Kieran Milne is currently studying fine art at Duncan of Jordanstone and is going into his fourth year. Working in multi-disciplinary fashion, Milne’s work ranges from large sculptural pieces to printmaking, performance and he is also a founding member of the bi-monthly art zine Plastik. Milne kindly shares his highlights from this year’s DJCAD Degree Show.
The build up to the degree show is always an exciting time at any art school; there is a palpable mix of nervous tension and creative energy flying around the corridors. There are always tears during install week, but these are soon brushed aside as the young artists knuckle down to finish what needs to be done.
The opening night acts as an orgasmic release to the weeks of tension. Results are in, awards are given and the newest crop of emerging artists take to their favourite drinking holes and clubs to celebrate the last four years of hard graft.
Daniel Dowling’s (fine art) sculptural work on show comprises a delicate balance of a keen aesthetic eye and a mature material sensibility. Dowling’s use of ceramics, casting and delicate pigment powder evoke natural textures and forms. Strange twisting forms bring to mind branches or antlers and sheets of textured plaster scales conjure up the rough surface of pine bark. Dowling’s work manages that intangible quality of drawing inspiration from an idea or form but not seemingly being “about” that thing, leaving space for personal interpretation and room for thought.
Struan Teague’s* (fine art) dynamic range of works takes this to the next level, his combination of monumentally large paintings, smaller prints and artist books are a more than competent exercise in pure abstraction and beautiful, gestural mark making. Really great painting is hard to find these days but Teague has seemed to nail it. Flicking through his various books and publications it is easy to see why, this young man is incredibly prolific in his field and his range of experimentation with his work bodes well for the future of his practice.
This example of masterful handling in a chosen medium is continued in the short film Solium by Michael Hunter and Robbie Gray (Time based art and Digital Film). Solium consists of several short vignettes linked together by a man and his bathtub. Odd as it may sound, the rich, all encompassing soundscape and beautifully directed shots combine into a magic and surreal journey through various landscapes including a fantastical mist filled forest, a lonely beach and a hilltop in the grips of late winter.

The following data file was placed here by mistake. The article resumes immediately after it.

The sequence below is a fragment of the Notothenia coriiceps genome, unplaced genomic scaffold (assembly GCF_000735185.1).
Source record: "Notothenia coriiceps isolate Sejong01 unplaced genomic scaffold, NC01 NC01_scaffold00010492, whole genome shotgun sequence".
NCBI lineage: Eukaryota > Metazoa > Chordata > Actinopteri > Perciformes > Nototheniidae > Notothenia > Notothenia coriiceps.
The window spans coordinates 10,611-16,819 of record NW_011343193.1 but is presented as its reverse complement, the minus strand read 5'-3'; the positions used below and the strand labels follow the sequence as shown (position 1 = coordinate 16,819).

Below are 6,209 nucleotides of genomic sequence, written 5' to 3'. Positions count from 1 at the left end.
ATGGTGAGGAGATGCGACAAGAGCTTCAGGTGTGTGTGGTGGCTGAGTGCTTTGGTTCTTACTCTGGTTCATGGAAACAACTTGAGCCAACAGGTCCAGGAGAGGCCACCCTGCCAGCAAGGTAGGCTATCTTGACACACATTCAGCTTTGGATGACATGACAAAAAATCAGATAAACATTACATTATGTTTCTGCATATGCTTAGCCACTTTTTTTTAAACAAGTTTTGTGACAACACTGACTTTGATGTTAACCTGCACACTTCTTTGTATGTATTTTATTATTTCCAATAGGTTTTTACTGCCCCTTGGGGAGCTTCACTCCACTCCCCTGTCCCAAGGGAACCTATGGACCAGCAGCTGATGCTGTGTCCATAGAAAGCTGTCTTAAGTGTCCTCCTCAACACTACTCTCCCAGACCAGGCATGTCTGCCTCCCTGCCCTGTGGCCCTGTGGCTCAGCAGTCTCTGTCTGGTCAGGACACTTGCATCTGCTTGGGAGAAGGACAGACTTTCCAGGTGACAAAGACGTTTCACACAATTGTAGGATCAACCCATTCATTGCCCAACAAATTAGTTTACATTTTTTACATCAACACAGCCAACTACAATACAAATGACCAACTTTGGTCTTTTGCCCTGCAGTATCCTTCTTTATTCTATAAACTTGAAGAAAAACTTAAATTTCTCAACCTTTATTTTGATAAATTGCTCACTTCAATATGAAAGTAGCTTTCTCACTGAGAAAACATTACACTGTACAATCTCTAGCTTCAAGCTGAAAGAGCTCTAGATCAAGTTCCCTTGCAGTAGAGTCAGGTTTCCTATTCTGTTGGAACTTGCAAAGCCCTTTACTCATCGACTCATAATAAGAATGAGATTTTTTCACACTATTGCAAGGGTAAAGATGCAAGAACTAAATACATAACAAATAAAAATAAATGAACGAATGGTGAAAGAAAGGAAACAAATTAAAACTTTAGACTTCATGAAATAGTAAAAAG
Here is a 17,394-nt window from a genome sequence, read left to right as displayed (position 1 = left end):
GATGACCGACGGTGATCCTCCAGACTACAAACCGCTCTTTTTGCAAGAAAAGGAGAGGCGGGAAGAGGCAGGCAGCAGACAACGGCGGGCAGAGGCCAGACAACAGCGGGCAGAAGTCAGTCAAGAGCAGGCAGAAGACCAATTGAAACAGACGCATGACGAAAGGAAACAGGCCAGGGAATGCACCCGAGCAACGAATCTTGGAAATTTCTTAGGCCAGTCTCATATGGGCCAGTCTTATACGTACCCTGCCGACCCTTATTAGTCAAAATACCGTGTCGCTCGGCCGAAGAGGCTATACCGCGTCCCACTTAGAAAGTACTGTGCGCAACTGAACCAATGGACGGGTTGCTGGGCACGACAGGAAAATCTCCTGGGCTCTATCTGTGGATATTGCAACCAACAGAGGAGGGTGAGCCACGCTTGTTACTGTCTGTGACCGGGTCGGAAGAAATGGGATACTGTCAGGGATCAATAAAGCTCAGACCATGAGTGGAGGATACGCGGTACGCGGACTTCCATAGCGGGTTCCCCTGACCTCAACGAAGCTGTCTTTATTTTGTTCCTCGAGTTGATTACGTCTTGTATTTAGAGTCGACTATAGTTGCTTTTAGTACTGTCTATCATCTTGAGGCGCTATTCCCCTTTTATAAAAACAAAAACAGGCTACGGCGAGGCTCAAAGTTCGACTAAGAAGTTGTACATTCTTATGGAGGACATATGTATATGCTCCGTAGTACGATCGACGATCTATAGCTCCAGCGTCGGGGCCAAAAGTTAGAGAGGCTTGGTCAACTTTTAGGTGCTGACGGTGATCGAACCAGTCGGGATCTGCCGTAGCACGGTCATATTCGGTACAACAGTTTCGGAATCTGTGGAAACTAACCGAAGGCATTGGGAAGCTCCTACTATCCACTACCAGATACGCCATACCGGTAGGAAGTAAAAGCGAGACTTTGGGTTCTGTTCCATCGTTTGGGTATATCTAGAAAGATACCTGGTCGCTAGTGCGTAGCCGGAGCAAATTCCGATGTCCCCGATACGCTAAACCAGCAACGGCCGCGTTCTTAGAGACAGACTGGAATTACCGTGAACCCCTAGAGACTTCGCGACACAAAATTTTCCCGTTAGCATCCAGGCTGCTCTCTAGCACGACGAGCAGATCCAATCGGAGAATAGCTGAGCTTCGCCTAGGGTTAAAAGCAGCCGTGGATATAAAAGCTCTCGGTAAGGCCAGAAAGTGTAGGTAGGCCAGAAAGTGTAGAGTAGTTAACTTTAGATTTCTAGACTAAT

Another from the Time Based Art crop is Lewis Bissett’s tongue in cheek ode to the freemasons by way of the Scottish young team subculture. Bissetts’s work consists of an abstracted shrine setting with plaster cast footballs painted in popping primary colours, a strange eye at the top of a pole, conjuring images of the all seeing eye of the freemasons, alongside three stained glass windows and a banner depicting the insignia of the “New Young Masons”. On the ground are strange marks reminiscent of football pitch markings. Bissett’s work seems on one hand to build up the glory of his invented narrative but on the other highlights the faded grandeur of Masonic Lodges with faux-marble decorations and reclaimed church pews.
One of the standout sculptural pieces on display is David Mackay’s Standing Reserve. This formidable sculptural work consists of a monumental electricity pylon fabricated in wood, its form twisted and drooping in a state of impotency. The structure is accompanied by a twisting rope protruding from one of its arms with a wax-cast insulator attached to the end. In the background a soundscape plays, an electrical distortion and low hum building up over the ten or so minutes it lasts to a crescendo of bleeps and buzzing, it evokes imagery of this structure twisting, bending and creaking. The ambition in this piece and its command of the space it inhabits is what makes it stand out in the show and will no doubt make an impact in the RSA New Contemporaries exhibition next year for which it was selected.
Another of this year’s crop selected for the New Contemporaries, alongside Teague, Hunter and Gray is Fine Art’s Koren Dumbleton**. Her macabre installation Lavinia consists of an atmospherically lit space inhabited by a number of abstract torsos suspended from two sets of monkey bars. The grim spectacle brings to mind both an abattoir and a children’s playground and the result is unsettling.
Amongst the other awards and opportunities up for grabs at the degree show is the Scottish Sculpture Workshop’s Graduate Residency award and this year it was granted to Fine Art’s Lotte Fisher. Stepping into Fisher’s space you are confronted by a narrow corridor flanked by wooden panels, the low ceiling forces you to stoop slightly as you emerge into a bright space occupied by miniature houses and the small figures who seem to occupy them. As you turn around to observe your entrance to this fantastically whimsical world the bulk of Fisher’s work is revealed in what appears to be a hillside growing out of the gallery wall. Dotted with more small scale structures, sculpted animals and mounds of moss this work was definitely a crowd favourite on the opening night.
There are many and more works on display which are worthy of their own reviews and these are but a small selection from them. The show is on until the 31 May and I would urge you to go along and take in all the hard work these talented bunch have put in over their four years. For more information, visit here.
For more about Kieran Milne, view his website here.
For more events, see our Weekly Bulletin here.